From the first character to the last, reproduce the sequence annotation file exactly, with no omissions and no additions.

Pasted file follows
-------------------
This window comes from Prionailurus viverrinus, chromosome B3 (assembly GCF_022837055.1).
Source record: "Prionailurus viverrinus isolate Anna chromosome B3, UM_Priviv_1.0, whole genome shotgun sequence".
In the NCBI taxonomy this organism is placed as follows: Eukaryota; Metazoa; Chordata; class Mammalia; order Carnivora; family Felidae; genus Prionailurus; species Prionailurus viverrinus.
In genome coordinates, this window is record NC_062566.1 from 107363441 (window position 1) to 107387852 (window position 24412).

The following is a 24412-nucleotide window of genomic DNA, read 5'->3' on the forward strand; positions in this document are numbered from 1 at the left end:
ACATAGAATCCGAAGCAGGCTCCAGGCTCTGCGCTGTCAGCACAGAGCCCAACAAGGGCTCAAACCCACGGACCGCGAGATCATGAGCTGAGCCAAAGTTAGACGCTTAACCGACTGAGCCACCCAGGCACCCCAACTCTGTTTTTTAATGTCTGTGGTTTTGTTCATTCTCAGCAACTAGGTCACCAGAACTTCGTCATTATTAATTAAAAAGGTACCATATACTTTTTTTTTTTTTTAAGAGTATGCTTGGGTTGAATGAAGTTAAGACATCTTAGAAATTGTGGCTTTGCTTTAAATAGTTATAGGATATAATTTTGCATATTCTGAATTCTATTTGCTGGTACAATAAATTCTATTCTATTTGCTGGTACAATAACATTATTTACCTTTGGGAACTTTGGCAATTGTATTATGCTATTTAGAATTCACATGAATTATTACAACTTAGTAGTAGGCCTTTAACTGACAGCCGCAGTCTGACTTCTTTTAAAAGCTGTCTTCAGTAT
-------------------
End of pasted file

This window comes from Prionailurus viverrinus, chromosome B3 (assembly GCF_022837055.1).
Source record: "Prionailurus viverrinus isolate Anna chromosome B3, UM_Priviv_1.0, whole genome shotgun sequence".
In the NCBI taxonomy this organism is placed as follows: Eukaryota; Metazoa; Chordata; class Mammalia; order Carnivora; family Felidae; genus Prionailurus; species Prionailurus viverrinus.
In genome coordinates, this window is record NC_062566.1 from 107363441 (window position 1) to 107387852 (window position 24412).

The following is a 24412-nucleotide window of genomic DNA, read 5'->3' on the forward strand; positions in this document are numbered from 1 at the left end:
ACATAGAATCCGAAGCAGGCTCCAGGCTCTGCGCTGTCAGCACAGAGCCCAACAAGGGCTCAAACCCACGGACCGCGAGATCATGAGCTGAGCCAAAGTTAGACGCTTAACCGACTGAGCCACCCAGGCACCCCAACTCTGTTTTTTAATGTCTGTGGTTTTGTTCATTCTCAGCAACTAGGTCACCAGAACTTCGTCATTATTAATTAAAAAGGTACCATATACTTTTTTTTTTTTTTAAGAGTATGCTTGGGTTGAATGAAGTTAAGACATCTTAGAAATTGTGGCTTTGCTTTAAATAGTTATAGGATATAATTTTGCATATTCTGAATTCTATTTGCTGGTACAATAAATTCTATTCTATTTGCTGGTACAATAACATTATTTACCTTTGGGAACTTTGGCAATTGTATTATGCTATTTAGAATTCACATGAATTATTACAACTTAGTAGTAGGCCTTTAACTGACAGCCGCAGTCTGACTTCTTTTAAAAGCTGTCTTCAGTAT